We had a superb weekend birding with Bob & Jenny and Derek & Barbara Etherton, all of us staying in a hotel just outside Tarifa. They had come to run the ABS stand at the local Bird Fair which did not seem to be too onerous as they had plenty of time for birding themselves. After meeting for breakfast at ten on Friday morning Derek suggested Barbate first as it was likely to be more productive than La Janda. He was quite right, the shallow lakes just outside the small seaside town had lots to offer.
As soon as we pulled up we could see a group of beautiful Collared Pratincoles standing on some rocks by the water's edge. Further out were Greater Flamingos and a variety of waders which from memory included Dunlin, Little Stint, Sanderling, Black Winged Stilt, Avocet, Kentish, Ringed and Grey Plover. All three Wagtail species were present and I was delighted to capture my first half decent shot of a Subalpine Warbler, a very attractive bird.
We were to see many more of these charming little warblers, there must have been a large influx and the sandy soil around this area creates the perfect habitat for this breeding species that winters in sub-Saharan Africa.
Linnets were drinking from puddles along the dirt tracks and we captured them perched on the wire fences along our off-road route around the lakes.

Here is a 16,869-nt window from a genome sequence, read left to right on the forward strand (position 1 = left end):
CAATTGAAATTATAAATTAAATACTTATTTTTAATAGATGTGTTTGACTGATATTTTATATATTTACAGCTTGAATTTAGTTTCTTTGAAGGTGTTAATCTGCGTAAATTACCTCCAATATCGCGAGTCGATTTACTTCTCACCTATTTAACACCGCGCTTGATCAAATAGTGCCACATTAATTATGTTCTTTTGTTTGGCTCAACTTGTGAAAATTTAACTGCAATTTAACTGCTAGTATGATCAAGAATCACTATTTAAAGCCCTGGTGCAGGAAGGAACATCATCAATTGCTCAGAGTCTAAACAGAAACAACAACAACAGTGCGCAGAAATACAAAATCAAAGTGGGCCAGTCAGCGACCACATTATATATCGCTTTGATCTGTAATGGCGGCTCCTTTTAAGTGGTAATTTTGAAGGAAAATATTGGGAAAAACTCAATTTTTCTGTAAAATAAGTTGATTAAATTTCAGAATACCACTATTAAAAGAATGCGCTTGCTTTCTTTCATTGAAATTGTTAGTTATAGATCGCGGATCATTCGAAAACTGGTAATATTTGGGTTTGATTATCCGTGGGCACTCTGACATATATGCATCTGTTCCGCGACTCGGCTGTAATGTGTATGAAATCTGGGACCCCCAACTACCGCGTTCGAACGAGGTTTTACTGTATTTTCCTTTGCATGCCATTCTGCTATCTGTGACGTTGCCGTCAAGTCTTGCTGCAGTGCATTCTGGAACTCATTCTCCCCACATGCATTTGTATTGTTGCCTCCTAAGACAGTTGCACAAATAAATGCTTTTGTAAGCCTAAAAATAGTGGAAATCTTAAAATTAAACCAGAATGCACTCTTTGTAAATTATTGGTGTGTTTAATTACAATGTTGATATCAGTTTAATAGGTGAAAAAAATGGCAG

Black Eared Wheatears were more numerous than their Northern cousins and this handsome species makes a fine image perched out in the open on a fence or the top of an isolated bush.
Woodchat Shrikes had arrived in some numbers and we saw many, unlike the Southern Grey Shrike which was conspicuous by its absence. I don't think any were sighted at all during the trip.
I was pleased to get some reasonable photographs of a Short-toed Lark as this species is normally quite skittish and hard to get. Small flocks of them were foraging in the grass and they were not spooked by the car as we passed slowly by.
This Corn Bunting profile shows that powerful and cleverly shaped bill, perfect for cracking seed kernels.
Speaking of specially adapted bills, a few Hoopoes were using theirs to probe for food in the soft sandy soil.......
....as were the Bald Ibis's that have been imported into this area as a conservation measure, which appears to be working fine as we saw quite a few in the fields around Barbate.